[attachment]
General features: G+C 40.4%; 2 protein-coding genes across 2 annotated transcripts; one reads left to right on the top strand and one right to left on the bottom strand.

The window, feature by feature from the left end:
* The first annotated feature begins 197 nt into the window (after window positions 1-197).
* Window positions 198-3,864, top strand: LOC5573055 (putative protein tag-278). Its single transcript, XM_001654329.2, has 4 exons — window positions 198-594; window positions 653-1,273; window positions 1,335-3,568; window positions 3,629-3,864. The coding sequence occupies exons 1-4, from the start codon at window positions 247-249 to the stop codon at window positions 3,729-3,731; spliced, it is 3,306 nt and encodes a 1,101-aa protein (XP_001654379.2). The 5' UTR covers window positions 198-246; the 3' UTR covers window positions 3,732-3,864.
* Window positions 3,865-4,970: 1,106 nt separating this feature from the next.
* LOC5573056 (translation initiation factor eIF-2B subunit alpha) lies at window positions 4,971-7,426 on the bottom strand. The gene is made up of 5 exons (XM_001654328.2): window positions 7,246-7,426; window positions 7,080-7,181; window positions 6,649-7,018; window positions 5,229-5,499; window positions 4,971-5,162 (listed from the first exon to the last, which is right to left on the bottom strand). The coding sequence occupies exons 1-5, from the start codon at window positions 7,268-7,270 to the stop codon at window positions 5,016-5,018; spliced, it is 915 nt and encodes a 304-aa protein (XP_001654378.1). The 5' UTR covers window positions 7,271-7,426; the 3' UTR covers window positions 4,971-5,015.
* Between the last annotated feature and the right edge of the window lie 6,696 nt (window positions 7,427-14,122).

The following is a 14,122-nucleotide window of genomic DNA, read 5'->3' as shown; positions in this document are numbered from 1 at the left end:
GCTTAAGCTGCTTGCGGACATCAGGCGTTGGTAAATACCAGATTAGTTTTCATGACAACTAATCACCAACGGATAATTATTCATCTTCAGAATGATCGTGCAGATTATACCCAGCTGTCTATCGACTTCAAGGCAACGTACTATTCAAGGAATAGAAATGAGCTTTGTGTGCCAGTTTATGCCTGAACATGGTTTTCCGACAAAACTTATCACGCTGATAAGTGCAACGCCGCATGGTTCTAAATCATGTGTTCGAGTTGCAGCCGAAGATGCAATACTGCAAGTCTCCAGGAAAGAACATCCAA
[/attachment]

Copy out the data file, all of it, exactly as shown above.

General features: G+C 40.4%; 2 protein-coding genes across 2 annotated transcripts; one reads left to right on the top strand and one right to left on the bottom strand.

The window, feature by feature from the left end:
* The first annotated feature begins 197 nt into the window (after window positions 1-197).
* Window positions 198-3,864, top strand: LOC5573055 (putative protein tag-278). Its single transcript, XM_001654329.2, has 4 exons — window positions 198-594; window positions 653-1,273; window positions 1,335-3,568; window positions 3,629-3,864. The coding sequence occupies exons 1-4, from the start codon at window positions 247-249 to the stop codon at window positions 3,729-3,731; spliced, it is 3,306 nt and encodes a 1,101-aa protein (XP_001654379.2). The 5' UTR covers window positions 198-246; the 3' UTR covers window positions 3,732-3,864.
* Window positions 3,865-4,970: 1,106 nt separating this feature from the next.
* LOC5573056 (translation initiation factor eIF-2B subunit alpha) lies at window positions 4,971-7,426 on the bottom strand. The gene is made up of 5 exons (XM_001654328.2): window positions 7,246-7,426; window positions 7,080-7,181; window positions 6,649-7,018; window positions 5,229-5,499; window positions 4,971-5,162 (listed from the first exon to the last, which is right to left on the bottom strand). The coding sequence occupies exons 1-5, from the start codon at window positions 7,268-7,270 to the stop codon at window positions 5,016-5,018; spliced, it is 915 nt and encodes a 304-aa protein (XP_001654378.1). The 5' UTR covers window positions 7,271-7,426; the 3' UTR covers window positions 4,971-5,015.
* Between the last annotated feature and the right edge of the window lie 6,696 nt (window positions 7,427-14,122).

The following is a 14,122-nucleotide window of genomic DNA, read 5'->3' as shown; positions in this document are numbered from 1 at the left end:
GCTTAAGCTGCTTGCGGACATCAGGCGTTGGTAAATACCAGATTAGTTTTCATGACAACTAATCACCAACGGATAATTATTCATCTTCAGAATGATCGTGCAGATTATACCCAGCTGTCTATCGACTTCAAGGCAACGTACTATTCAAGGAATAGAAATGAGCTTTGTGTGCCAGTTTATGCCTGAACATGGTTTTCCGACAAAACTTATCACGCTGATAAGTGCAACGCCGCATGGTTCTAAATCATGTGTTCGAGTTGCAGCCGAAGATGCAATACTGCAAGTCTCCAGGAAAGAACATCCAA